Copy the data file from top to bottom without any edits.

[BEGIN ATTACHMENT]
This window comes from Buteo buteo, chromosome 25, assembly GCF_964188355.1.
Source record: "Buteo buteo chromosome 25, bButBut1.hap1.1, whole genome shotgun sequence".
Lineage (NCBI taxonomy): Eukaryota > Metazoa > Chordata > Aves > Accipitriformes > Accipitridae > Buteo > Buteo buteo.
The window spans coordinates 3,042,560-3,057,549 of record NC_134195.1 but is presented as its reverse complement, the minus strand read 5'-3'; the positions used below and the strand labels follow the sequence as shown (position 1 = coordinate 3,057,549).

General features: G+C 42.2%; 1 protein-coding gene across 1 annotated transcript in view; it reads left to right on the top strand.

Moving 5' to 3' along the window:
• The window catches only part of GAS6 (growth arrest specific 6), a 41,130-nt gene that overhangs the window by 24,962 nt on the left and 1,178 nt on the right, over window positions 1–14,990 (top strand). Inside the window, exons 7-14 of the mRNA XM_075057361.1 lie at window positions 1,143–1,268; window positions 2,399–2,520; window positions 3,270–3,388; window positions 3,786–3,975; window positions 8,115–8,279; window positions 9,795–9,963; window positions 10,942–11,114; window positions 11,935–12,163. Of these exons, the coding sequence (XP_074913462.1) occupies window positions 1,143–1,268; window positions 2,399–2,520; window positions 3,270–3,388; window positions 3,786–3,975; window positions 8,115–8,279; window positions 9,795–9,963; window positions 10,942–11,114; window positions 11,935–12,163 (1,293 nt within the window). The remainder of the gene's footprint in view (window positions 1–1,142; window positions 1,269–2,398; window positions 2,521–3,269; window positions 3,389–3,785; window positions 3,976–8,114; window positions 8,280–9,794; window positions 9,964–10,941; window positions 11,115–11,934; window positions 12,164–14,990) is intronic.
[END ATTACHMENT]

This window comes from Buteo buteo, chromosome 25, assembly GCF_964188355.1.
Source record: "Buteo buteo chromosome 25, bButBut1.hap1.1, whole genome shotgun sequence".
Lineage (NCBI taxonomy): Eukaryota > Metazoa > Chordata > Aves > Accipitriformes > Accipitridae > Buteo > Buteo buteo.
The window spans coordinates 3,042,560-3,057,549 of record NC_134195.1 but is presented as its reverse complement, the minus strand read 5'-3'; the positions used below and the strand labels follow the sequence as shown (position 1 = coordinate 3,057,549).

General features: G+C 42.2%; 1 protein-coding gene across 1 annotated transcript in view; it reads left to right on the top strand.

Moving 5' to 3' along the window:
• The window catches only part of GAS6 (growth arrest specific 6), a 41,130-nt gene that overhangs the window by 24,962 nt on the left and 1,178 nt on the right, over window positions 1–14,990 (top strand). Inside the window, exons 7-14 of the mRNA XM_075057361.1 lie at window positions 1,143–1,268; window positions 2,399–2,520; window positions 3,270–3,388; window positions 3,786–3,975; window positions 8,115–8,279; window positions 9,795–9,963; window positions 10,942–11,114; window positions 11,935–12,163. Of these exons, the coding sequence (XP_074913462.1) occupies window positions 1,143–1,268; window positions 2,399–2,520; window positions 3,270–3,388; window positions 3,786–3,975; window positions 8,115–8,279; window positions 9,795–9,963; window positions 10,942–11,114; window positions 11,935–12,163 (1,293 nt within the window). The remainder of the gene's footprint in view (window positions 1–1,142; window positions 1,269–2,398; window positions 2,521–3,269; window positions 3,389–3,785; window positions 3,976–8,114; window positions 8,280–9,794; window positions 9,964–10,941; window positions 11,115–11,934; window positions 12,164–14,990) is intronic.